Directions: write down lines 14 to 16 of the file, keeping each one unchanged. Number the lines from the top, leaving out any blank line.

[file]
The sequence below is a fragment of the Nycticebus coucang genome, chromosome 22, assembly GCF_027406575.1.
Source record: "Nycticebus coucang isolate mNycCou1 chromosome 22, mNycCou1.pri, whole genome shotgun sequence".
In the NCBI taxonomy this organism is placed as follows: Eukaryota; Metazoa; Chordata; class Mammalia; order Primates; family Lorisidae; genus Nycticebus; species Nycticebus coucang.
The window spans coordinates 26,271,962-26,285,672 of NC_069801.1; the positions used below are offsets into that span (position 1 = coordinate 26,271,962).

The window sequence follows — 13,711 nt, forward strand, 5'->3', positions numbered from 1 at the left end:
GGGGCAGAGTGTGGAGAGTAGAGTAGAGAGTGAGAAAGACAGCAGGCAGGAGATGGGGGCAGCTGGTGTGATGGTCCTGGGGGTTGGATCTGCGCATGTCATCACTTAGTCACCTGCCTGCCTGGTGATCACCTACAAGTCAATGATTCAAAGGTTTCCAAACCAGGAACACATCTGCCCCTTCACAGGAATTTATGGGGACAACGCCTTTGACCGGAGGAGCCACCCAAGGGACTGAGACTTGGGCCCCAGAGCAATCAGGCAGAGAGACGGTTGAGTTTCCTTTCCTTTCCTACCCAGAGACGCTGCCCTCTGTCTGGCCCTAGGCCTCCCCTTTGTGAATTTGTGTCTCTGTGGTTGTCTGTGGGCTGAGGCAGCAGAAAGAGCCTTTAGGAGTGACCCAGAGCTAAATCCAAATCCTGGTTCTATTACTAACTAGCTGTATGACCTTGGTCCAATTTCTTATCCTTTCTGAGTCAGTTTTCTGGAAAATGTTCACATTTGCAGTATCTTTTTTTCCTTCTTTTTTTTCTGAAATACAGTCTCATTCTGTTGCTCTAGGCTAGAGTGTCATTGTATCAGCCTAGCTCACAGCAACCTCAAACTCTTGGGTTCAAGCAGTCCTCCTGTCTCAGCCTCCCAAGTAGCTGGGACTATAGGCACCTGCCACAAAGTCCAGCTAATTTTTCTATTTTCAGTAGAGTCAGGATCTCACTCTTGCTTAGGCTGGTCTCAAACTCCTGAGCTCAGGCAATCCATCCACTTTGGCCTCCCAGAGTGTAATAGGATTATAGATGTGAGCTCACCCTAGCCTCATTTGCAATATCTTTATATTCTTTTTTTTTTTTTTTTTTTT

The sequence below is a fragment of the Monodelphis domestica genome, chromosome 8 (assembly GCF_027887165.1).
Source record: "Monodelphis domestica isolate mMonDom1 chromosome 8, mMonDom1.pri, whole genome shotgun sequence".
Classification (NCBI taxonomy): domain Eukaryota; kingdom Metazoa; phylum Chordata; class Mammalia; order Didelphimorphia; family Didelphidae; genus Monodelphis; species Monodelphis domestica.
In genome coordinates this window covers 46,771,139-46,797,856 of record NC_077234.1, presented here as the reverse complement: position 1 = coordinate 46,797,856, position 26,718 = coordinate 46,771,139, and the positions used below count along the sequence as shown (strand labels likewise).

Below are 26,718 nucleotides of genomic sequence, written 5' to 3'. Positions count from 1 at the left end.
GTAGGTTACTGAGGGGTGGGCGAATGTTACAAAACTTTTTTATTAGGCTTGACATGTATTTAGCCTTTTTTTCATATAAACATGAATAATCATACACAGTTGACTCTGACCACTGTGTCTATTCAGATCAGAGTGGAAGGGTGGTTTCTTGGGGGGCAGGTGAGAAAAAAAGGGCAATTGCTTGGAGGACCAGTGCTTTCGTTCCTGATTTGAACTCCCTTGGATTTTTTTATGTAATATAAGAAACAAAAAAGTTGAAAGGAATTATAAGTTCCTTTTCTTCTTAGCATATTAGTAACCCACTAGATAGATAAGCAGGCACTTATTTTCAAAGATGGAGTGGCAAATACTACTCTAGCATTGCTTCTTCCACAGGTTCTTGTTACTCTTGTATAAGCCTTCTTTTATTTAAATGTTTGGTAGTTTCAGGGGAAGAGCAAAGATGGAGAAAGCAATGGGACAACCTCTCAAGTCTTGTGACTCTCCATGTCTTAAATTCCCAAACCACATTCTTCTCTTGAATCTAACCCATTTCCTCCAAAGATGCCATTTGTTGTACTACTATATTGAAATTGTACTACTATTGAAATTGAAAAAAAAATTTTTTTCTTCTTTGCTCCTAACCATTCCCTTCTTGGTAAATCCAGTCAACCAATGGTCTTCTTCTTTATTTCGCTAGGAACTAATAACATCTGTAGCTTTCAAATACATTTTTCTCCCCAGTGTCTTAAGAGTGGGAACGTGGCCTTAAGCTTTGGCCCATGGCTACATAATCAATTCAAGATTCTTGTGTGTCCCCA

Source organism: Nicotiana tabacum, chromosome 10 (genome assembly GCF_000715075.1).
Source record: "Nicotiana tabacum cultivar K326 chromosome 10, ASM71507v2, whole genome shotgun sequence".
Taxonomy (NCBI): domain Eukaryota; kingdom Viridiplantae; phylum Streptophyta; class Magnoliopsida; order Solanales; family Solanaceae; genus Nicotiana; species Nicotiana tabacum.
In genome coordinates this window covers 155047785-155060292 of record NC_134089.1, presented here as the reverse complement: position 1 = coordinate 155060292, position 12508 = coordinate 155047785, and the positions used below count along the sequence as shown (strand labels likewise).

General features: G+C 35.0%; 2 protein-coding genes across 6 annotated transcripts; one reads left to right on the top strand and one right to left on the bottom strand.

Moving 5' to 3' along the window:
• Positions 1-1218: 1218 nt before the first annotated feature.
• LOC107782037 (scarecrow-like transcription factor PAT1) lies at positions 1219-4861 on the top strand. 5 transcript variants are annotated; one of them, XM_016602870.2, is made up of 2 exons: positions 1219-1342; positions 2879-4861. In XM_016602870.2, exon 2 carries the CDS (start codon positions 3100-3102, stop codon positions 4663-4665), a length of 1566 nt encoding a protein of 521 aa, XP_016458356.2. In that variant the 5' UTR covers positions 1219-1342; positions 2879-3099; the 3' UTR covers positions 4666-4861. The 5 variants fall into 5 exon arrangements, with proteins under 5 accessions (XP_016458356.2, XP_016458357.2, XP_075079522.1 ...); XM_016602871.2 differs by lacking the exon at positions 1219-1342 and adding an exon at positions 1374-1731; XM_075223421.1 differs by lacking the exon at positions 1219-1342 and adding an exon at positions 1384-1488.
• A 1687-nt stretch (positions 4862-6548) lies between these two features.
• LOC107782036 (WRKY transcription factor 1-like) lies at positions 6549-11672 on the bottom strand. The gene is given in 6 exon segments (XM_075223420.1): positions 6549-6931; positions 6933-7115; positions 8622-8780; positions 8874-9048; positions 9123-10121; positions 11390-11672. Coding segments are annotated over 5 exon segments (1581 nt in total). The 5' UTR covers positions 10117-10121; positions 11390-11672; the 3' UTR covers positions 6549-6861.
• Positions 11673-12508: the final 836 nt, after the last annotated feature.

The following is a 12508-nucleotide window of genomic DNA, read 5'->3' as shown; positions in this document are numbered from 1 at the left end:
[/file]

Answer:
Source record: "Nicotiana tabacum cultivar K326 chromosome 10, ASM71507v2, whole genome shotgun sequence".
Taxonomy (NCBI): domain Eukaryota; kingdom Viridiplantae; phylum Streptophyta; class Magnoliopsida; order Solanales; family Solanaceae; genus Nicotiana; species Nicotiana tabacum.
In genome coordinates this window covers 155047785-155060292 of record NC_134089.1, presented here as the reverse complement: position 1 = coordinate 155060292, position 12508 = coordinate 155047785, and the positions used below count along the sequence as shown (strand labels likewise).